Make it better, bring it home for the person who found it lacking in one area or another during the editing process, and be grateful someone took the time to give you feedback. But above all, trust your instinct. Like anything else we do in life, we tend to have that nagging voice in our heads telling us when something just isn’t right. If it is a plot issue, and you feel the strings are not knotted tight enough, someone will pick up on that. So do your research, tighten the knots yourself, and make the plot as plausible as possible. If that little voice in your head raises questions about a certain character’s behavior that is not consistent with the kind of person you created, fix it. Characters don’t have to be predictable and consistent. Real people are not. But if you took the time to paint a character in a meaningful way, then his or her behavior must match. Redo the scene that bothers you deep down, it will bother your reader too.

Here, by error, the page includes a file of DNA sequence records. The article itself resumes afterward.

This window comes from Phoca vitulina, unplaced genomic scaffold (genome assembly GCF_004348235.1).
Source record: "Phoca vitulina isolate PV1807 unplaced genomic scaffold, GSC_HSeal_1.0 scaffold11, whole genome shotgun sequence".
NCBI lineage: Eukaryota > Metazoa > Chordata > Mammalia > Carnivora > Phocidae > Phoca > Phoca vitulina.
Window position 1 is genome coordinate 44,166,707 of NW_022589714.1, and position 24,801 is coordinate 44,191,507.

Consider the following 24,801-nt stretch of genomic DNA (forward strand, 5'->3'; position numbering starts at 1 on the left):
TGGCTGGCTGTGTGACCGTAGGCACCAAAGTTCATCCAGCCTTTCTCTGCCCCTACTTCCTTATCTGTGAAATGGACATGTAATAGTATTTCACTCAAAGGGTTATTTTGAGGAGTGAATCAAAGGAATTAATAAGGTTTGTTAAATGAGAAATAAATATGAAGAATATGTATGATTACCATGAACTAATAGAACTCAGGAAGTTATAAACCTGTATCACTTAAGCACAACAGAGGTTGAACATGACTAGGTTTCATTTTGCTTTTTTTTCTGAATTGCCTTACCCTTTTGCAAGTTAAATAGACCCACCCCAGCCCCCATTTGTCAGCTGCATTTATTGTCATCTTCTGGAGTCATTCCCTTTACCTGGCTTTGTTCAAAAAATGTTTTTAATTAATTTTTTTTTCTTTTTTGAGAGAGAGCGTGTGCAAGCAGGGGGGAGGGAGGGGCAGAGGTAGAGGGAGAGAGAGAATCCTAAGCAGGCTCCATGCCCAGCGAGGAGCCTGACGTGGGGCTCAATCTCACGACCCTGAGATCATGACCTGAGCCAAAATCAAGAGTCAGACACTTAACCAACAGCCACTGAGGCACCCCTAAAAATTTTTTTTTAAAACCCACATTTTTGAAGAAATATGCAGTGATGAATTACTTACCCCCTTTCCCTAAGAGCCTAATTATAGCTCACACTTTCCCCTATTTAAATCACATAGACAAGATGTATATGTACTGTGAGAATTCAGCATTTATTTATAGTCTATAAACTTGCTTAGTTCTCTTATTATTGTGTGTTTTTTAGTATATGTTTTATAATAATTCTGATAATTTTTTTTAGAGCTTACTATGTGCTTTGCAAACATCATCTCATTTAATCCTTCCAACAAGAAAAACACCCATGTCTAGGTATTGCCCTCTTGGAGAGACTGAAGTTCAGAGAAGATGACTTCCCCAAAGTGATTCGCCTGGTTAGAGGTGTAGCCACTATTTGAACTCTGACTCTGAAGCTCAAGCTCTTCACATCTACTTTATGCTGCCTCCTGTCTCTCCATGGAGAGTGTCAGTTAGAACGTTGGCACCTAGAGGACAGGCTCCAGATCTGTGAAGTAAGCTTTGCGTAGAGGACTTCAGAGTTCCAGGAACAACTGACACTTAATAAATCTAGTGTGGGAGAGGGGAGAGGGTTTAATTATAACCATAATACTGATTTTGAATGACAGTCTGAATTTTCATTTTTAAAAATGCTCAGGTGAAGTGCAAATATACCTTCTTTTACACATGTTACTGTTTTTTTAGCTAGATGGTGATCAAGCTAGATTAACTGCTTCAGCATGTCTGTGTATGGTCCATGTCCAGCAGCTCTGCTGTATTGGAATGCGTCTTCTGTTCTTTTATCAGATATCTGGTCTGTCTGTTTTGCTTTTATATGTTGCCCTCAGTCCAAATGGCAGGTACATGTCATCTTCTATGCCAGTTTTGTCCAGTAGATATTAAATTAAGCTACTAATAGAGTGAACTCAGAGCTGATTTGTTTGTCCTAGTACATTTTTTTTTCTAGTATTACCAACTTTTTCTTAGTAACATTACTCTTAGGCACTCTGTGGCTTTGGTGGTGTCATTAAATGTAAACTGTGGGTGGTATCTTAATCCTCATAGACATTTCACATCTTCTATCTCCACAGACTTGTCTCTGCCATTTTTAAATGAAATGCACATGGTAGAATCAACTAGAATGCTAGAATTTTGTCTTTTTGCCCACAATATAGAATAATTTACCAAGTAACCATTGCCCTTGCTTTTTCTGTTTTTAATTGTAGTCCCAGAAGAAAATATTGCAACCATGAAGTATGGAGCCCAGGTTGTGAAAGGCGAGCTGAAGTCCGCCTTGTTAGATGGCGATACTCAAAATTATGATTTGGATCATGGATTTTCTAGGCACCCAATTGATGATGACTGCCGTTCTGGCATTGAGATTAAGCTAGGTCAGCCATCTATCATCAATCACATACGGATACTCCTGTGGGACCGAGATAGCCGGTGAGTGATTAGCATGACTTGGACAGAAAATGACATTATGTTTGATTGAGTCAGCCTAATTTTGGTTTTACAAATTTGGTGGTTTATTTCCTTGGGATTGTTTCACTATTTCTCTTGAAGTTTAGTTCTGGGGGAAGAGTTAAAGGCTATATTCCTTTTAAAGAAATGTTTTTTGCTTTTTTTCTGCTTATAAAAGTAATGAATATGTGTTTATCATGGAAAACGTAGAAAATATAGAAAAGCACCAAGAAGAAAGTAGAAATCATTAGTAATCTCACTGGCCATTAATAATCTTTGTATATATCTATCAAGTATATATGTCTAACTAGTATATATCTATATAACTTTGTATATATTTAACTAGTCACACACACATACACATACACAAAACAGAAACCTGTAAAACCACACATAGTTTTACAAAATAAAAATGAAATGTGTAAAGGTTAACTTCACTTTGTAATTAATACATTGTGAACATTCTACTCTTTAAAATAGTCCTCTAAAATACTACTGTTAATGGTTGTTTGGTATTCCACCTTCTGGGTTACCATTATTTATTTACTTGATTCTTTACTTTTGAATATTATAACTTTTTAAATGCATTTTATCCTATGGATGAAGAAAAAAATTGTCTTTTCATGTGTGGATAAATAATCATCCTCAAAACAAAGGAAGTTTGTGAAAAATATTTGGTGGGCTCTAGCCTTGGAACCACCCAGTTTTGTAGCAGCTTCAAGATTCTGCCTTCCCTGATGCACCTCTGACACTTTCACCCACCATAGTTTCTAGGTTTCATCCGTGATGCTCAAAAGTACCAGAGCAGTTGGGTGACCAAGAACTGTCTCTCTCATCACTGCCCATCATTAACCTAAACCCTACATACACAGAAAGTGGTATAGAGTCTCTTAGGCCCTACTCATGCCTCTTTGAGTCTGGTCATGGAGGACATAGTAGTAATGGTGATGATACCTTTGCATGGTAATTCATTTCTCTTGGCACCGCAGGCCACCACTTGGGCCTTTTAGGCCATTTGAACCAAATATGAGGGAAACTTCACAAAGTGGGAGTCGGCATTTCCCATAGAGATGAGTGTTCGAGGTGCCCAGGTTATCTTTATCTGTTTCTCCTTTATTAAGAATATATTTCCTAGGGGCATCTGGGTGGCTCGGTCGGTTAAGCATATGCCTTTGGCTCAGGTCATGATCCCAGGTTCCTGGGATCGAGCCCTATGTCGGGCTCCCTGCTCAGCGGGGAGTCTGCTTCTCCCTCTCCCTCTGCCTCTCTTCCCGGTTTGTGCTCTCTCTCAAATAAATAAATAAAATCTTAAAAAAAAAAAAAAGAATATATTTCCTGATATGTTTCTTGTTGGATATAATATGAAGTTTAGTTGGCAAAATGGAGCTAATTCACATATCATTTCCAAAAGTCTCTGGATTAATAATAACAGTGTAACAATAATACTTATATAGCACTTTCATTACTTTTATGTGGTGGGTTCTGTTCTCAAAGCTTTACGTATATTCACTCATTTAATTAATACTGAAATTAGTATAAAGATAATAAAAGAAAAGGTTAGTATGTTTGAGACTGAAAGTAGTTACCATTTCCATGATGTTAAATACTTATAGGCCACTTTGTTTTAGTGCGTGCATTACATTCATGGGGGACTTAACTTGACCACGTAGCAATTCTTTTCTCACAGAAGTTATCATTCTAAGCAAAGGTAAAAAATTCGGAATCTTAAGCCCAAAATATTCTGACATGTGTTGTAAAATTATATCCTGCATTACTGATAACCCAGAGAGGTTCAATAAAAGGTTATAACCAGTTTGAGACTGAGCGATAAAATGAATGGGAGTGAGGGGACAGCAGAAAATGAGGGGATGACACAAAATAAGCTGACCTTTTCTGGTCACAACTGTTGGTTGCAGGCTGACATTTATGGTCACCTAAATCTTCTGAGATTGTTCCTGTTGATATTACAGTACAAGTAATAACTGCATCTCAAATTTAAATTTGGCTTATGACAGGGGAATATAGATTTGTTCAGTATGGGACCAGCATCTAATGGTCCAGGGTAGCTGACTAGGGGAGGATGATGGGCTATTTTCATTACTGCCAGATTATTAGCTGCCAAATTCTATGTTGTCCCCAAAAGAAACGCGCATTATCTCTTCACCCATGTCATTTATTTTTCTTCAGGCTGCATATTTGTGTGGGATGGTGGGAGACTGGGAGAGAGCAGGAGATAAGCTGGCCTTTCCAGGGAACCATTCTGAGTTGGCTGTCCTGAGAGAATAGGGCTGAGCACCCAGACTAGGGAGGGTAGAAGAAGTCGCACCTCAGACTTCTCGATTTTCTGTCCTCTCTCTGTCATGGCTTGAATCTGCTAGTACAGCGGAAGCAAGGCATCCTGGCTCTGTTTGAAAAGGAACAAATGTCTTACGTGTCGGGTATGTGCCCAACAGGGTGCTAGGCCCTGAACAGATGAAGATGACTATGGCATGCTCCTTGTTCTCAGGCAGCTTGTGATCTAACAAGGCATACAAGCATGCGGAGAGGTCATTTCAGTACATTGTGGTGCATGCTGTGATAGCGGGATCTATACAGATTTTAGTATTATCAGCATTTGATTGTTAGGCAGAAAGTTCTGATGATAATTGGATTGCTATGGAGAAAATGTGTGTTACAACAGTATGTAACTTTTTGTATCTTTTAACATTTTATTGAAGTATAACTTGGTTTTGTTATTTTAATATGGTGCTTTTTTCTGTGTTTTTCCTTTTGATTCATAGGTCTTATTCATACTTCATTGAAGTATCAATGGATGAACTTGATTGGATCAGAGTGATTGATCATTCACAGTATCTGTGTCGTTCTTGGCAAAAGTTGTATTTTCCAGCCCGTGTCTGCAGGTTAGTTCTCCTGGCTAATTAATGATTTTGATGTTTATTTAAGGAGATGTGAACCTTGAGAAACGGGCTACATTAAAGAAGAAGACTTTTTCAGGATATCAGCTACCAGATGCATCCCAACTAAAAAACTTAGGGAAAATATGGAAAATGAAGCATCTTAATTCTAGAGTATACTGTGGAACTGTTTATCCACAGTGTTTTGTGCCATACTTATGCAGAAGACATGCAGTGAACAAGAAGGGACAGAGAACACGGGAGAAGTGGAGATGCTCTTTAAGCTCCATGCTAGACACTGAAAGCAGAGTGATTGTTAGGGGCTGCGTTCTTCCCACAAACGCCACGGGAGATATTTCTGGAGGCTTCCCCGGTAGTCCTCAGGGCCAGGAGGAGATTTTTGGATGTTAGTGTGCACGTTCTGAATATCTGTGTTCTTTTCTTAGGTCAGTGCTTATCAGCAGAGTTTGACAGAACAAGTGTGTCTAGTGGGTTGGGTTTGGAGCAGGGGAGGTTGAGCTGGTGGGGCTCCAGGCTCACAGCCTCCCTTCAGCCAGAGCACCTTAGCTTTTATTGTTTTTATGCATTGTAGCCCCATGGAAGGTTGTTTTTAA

Saturday, November 1, 2014

Book Signing

I will be discussing and signing copies of my book Shadows of Damascus at the River Oaks Bookstore in Houston, TX on Saturday November 15 from 4-6 pm.

Tuesday, October 28, 2014

Me, Islam, and an Interview

Note to self: Don’t go out for a walk on the nature trail when every landscaping company in the area is out cutting the grass. Not fun!

This morning, I was struggling with a tricky concept in chapter eight of my work in progress, shooting for a third novel by the end of 2015. And like I always do when I get mentally stuck, I go for long walks on the trail by the creek close to my house. I tried to ignore the buzzing sounds of tractors and lawn mowers by reflecting on an incident or rather an experience I had last week.